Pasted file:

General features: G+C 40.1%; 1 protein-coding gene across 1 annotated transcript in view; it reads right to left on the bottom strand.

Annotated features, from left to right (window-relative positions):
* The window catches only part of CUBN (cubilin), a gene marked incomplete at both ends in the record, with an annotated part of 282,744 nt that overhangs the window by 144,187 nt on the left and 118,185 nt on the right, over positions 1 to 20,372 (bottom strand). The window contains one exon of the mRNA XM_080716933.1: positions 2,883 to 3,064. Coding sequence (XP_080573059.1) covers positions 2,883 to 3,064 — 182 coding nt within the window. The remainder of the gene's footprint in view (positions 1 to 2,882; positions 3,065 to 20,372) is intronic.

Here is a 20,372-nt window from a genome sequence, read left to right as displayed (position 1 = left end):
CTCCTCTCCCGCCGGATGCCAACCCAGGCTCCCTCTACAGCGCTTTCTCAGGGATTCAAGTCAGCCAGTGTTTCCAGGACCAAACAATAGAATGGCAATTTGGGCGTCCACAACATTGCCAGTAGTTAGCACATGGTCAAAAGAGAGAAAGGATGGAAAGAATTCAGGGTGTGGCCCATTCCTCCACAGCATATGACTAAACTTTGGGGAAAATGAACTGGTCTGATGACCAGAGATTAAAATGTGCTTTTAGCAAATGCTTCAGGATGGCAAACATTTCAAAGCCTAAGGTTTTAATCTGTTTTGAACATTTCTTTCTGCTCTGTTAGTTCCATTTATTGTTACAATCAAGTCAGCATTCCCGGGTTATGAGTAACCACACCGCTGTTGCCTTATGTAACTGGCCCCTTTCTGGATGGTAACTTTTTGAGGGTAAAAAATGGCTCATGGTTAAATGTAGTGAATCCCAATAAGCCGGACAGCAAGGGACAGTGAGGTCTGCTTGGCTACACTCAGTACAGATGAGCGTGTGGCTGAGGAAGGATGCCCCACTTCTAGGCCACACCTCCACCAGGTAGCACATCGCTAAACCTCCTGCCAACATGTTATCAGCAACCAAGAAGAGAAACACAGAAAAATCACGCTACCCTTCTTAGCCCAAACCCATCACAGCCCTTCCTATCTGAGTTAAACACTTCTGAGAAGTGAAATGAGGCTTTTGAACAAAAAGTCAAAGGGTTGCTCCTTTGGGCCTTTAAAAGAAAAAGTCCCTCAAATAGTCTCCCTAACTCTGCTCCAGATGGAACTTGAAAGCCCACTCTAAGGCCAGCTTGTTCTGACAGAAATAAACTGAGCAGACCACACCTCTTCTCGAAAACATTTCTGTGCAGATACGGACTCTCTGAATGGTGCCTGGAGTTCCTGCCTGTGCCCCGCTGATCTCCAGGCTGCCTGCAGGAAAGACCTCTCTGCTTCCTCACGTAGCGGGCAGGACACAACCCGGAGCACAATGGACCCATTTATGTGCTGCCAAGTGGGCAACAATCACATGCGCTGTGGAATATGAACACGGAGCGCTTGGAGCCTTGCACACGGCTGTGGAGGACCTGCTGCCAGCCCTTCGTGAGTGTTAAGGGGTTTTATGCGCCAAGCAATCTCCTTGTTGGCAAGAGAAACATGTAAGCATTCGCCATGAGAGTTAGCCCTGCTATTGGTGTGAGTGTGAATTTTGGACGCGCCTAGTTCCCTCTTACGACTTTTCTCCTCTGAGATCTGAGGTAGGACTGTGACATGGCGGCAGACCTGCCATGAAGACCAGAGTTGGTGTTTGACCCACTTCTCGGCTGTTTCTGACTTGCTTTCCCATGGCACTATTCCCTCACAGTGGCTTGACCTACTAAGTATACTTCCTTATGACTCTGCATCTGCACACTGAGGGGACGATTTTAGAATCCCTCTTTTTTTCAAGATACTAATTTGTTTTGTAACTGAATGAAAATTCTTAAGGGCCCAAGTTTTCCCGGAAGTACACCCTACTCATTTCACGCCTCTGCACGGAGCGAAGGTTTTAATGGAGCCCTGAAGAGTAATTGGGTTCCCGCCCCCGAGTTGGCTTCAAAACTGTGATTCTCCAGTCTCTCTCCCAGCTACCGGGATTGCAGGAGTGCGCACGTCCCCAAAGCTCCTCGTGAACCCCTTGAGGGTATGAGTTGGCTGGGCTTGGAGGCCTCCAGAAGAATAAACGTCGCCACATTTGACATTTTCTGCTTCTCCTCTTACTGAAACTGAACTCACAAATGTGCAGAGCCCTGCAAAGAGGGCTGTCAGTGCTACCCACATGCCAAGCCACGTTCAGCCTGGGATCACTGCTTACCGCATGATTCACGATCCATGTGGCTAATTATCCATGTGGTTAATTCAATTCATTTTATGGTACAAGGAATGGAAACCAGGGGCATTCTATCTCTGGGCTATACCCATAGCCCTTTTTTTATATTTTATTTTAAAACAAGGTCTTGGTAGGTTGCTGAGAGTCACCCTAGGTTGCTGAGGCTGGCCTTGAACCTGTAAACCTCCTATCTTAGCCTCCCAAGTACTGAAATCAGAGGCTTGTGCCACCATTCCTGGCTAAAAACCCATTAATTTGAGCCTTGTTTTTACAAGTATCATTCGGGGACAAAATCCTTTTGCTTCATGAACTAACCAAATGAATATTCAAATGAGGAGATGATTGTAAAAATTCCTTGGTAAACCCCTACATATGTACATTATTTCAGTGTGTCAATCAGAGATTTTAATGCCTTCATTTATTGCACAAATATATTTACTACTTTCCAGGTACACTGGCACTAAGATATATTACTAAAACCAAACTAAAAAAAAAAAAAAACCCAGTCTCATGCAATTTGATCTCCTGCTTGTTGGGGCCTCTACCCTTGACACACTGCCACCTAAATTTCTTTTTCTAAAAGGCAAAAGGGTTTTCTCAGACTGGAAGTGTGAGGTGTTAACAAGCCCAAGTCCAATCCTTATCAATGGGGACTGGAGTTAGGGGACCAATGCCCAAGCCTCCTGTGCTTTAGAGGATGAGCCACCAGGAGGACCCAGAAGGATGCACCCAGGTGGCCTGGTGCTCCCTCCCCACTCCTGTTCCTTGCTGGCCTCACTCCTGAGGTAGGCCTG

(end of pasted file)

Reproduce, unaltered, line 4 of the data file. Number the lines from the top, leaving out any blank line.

Here is a 20,372-nt window from a genome sequence, read left to right as displayed (position 1 = left end):